Good for people – ECT are keen to ensure that access for the public, including RSPB members, will continue and will be enhanced with an additional visitor route and additional hides being provided. Facilities will exist for continued formal educational visits by adults and children. RSPB members will be able to enjoy Elmley in the knowledge that that the organization is using its resources to extend its activities in the area.
    Good for Everyone - Private landowners managing NNRs as a Natural England Approved Body is not common place. This is a positive move for nature conservation and a model for the future. It is impossible for conservation bodies to own and manage enough land to ensure a wildlife rich countryside. The RSPB (Futurescapes) and the Wildlife Trusts (Living Landscapes) are promoting vision of landscape scale conservation but these visions can only be fully realized if more private landowners can be persuaded to manage their own sites for conservation.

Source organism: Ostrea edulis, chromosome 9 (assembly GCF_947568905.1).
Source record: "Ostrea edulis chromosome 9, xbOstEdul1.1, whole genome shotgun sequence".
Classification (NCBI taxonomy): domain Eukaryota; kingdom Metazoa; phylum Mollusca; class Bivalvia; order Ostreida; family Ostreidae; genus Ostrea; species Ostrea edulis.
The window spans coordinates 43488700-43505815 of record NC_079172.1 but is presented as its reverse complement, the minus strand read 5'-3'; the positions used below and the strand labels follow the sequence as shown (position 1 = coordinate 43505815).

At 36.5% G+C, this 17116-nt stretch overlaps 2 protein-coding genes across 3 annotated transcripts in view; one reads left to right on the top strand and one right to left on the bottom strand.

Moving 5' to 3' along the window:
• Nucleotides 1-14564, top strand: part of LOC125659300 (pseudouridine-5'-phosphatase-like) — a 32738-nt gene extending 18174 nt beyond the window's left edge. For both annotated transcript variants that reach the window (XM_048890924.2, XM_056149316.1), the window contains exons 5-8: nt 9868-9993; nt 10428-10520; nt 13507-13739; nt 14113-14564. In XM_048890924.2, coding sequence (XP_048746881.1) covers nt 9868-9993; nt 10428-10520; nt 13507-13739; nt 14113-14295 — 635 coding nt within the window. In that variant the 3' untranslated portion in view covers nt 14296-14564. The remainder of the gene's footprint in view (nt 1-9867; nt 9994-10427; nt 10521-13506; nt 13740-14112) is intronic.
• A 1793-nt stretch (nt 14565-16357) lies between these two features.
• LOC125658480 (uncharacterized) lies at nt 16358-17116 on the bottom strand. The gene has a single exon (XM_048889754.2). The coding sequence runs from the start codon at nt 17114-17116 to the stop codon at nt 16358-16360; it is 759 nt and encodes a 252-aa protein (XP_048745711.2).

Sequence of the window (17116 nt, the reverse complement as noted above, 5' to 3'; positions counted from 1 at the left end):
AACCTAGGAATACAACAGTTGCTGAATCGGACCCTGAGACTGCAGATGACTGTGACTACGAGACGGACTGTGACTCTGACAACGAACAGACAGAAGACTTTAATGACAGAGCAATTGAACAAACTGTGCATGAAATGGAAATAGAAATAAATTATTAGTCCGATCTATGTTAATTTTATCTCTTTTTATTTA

Best of all, this is the perfect demonstration of landowner and conservation body working together to maximize nature conservation and should be developed where possible across the UK.
    Contacts
    Chris Corrigan
    South East regional director (Brighton)
    Tel: 01273 763613
    Email: chris.corrigan@rspb.org.uk
    Alan Johnson
    Kent area manager
    Tel: 01634 222480
    Email: alan.johnson@rspb.org.uk

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  9. Very happy to answer your direct question Mark for you and readers of your blog.